51 Imperfect Solutions: States and the Making of American Constitutional Law


Product Details

Oxford University Press, USA
Publish Date
6.4 X 1.2 X 9.4 inches | 1.1 pounds

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About the Author

The Honorable Jeffrey S. Sutton serves on the United States Court of Appeals for the Sixth Circuit. Judge Sutton was a partner with the law firm of Jones Day and served as State Solicitor of the State of Ohio. He also served as a law clerk to the Honorable Lewis F. Powell, Jr. (Ret.), the HonorableAntonin Scalia, and the Honorable Thomas J. Meskill.


"Sutton's book - with its focus on the actual litigation of constitutional cases - is a welcome respite from books and articles on constitutional law that dwell in an abstract world far from the actual conduct of cases." -- Thomas A. Barnico, Massachusetts Law Review

"Jeffrey Sutton, one of America's most distinguished judges, writes with a grace and intelligence equaled only by a handful of our greatest jurists. His collection of essays about the underestimated role of the states in creating our constitutional law is filled with human stories that bring the law to life. It's one of those rare books that lawyers and non-lawyers alike will enjoy and benefit from." - Laurence H. Tribe, Professor of Constitutional Law, Harvard Law School

"Judge Sutton presents a masterful description of how the United States Constitution created a representative democracy with distinct roles and responsibilities for sovereign states within a federal system. Judge Sutton eloquently explains how state constitutions exercise the powers that are reserved for the States by the Tenth Amendment. This book imbues the reader with an understanding and appreciation of how the people in each state use their own constitutions to uniquely provide protections of individual liberty that are in addition to the guarantees of the Bill of Rights." - Justice Randy J. Holland, Retired, Delaware Supreme Court, State Constitutional Historian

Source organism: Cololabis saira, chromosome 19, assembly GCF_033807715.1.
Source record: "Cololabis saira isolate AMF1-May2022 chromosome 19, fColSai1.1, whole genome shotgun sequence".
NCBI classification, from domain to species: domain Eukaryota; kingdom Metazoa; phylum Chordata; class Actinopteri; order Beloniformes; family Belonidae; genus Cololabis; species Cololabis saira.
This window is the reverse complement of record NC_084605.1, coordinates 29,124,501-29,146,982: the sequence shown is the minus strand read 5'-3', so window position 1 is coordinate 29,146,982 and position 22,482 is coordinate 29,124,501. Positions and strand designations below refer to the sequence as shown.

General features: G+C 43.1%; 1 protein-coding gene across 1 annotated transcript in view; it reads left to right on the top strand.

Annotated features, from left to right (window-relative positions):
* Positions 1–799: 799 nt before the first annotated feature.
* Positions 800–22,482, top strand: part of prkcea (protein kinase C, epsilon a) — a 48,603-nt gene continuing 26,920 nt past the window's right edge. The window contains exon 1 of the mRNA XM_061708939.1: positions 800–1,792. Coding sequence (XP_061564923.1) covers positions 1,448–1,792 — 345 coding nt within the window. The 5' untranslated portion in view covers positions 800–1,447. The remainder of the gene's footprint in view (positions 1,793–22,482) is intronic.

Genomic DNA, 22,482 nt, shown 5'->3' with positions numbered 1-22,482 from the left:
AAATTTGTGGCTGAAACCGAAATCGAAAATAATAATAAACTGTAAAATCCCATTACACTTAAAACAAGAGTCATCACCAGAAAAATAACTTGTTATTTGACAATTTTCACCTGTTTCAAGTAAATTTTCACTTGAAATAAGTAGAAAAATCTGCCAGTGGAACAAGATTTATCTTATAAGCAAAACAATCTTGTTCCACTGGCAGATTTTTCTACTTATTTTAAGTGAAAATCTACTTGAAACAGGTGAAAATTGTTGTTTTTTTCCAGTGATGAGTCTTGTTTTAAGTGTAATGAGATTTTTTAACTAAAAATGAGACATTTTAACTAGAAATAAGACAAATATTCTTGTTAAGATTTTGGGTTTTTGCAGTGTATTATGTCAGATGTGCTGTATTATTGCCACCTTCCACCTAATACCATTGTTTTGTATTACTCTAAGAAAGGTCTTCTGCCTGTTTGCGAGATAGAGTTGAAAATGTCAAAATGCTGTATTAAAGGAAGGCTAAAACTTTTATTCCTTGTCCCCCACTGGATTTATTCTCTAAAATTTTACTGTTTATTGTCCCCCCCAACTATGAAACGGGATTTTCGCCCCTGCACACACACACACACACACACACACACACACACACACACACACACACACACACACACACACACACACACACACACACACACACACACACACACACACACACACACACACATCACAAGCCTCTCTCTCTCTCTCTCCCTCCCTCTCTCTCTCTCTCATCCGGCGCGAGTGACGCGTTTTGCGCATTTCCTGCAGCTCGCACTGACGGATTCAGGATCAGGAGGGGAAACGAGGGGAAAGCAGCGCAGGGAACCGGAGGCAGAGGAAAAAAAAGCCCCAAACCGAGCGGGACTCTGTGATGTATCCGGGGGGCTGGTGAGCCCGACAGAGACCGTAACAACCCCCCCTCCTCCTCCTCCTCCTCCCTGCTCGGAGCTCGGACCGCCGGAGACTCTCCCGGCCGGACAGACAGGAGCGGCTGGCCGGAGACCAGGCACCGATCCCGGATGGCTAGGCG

"Jeffrey Sutton is that rare combination: a respected jurist and also a scholar. In this book, he brings to life a little-known part of our judicial history: the contributions of state courts to the defense and articulation of constitutional values. The United States Supreme Court usually gets the limelight. This book shows that state court judges also deserve our attention and respect." - Michael W. McConnell, Richard & Frances Mallery Professor, Stanford Law School, and former Circuit Judge, United States Court of Appeals for the Tenth Circuit

"51 Imperfect Solutions is a brilliant and long-overdue effort to restore the salience of state constitutional law-and to advocate for its independence-in our understandings of the development of all American rights, both state and federal. It is hard to imagine anyone with more experience in both court systems, or with a deeper understanding of these issues, than Judge Sutton." -Abbe R. Gluck, Professor of Law, Yale Law School

"Judge Sutton, a leading federal judge who's spent his career championing federalism, is the perfect bearer of this important message: Not all constitutional law comes from the federal Constitution-we must remember state constitutions. This book should change the way constitutional law is taught and litigated." - William Baude,
University of Chicago Law School

"Aimed at academics and attorneys but written in a clear, straightforward style accessible to general audiences." --Library Journal

"Sutton gives state judges and lawyers plenty of food for thought that might lead to surprising and welcome rulings in the development of American constitutional law." --Judge William H. Pryor, National Review

"As Sutton's book demonstrates, state judiciaries can set an example for the federal judiciary and ultimately persuade it to endorse rights that they have recognized and that should have prevailed as a matter of federal law for decades. I hope that 51 Imperfect Solutions convinces advocates to bring claims in state courts so that jurisprudence may continue to develop in this way." --John Paul Stevens, New York Review of Books